Catullus’ Otium: A Transgressive Translation?


  • Stefanie Kletke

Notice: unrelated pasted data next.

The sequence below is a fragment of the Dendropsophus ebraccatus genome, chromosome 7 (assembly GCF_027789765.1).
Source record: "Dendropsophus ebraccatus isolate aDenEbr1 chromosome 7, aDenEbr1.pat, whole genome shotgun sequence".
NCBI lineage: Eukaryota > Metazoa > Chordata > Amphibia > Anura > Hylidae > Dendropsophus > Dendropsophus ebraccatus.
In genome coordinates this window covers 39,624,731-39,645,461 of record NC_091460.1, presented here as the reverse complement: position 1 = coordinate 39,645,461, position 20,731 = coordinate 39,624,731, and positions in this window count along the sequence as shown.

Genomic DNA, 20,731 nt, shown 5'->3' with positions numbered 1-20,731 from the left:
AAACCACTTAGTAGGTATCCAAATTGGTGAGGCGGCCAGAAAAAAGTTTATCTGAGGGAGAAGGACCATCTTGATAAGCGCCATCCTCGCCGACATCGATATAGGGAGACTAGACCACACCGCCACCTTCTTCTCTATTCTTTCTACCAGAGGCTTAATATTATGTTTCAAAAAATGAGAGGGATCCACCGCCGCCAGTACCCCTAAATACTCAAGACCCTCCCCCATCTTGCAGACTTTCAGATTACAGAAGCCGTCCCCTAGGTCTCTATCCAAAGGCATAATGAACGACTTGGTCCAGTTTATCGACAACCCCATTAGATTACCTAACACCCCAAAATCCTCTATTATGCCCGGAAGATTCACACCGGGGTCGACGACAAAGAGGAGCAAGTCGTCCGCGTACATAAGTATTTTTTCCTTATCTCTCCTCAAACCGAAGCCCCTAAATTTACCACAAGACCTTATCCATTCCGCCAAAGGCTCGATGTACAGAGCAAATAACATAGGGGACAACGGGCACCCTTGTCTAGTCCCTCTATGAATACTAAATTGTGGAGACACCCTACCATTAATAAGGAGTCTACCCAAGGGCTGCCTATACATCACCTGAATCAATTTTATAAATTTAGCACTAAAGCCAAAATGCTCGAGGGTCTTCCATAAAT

The majority of the discussion surrounding Catullus 51 has centered on the function or fit of the poem’s last stanza. For, while the first three stanzas of the poem describe what the sound and sight of Lesbia physically does to Catullus, the poem’s concluding discussion of otium seems to abruptly change the topic, tone, narrative voice, and addressee from what preceded. However, what tends to be ignored in the discussion is the context of the entire poem, both in relation to the rest of the Catullan corpus and to the Sappho poem it is a translation of. Indeed, Catullus’ multilayered poem refers to the Lesbia narrative of Catullus’ corpus, it concludes and directly responds to Catullus 50, and, most importantly, it is a close translation of Sappho 31, a poem from a genre that had largely remained untouched before Catullus’ time, and of a poet who inspired the name of Catullus’ literary mistress. Furthermore, the prefacing nature of poem 50 and the deliberate insertion of Catullus into poem 51 together allude to the uneasy attitude that the Romans held in regards to translation, specifically the translation of a genre that had little in common with Roman culture. Therefore, when the poem is compared to and read alongside other Catullan poems, the last stanza does not seem to be as jarring as it has been purported to be, and is, in fact, informed by the poem that directly precedes it; when Catullus 51 is read as a translation, namely one that is conscious of its status as a translation, the otium stanza is seen as an integral part of a very Catullan poem, and of a very Roman translation.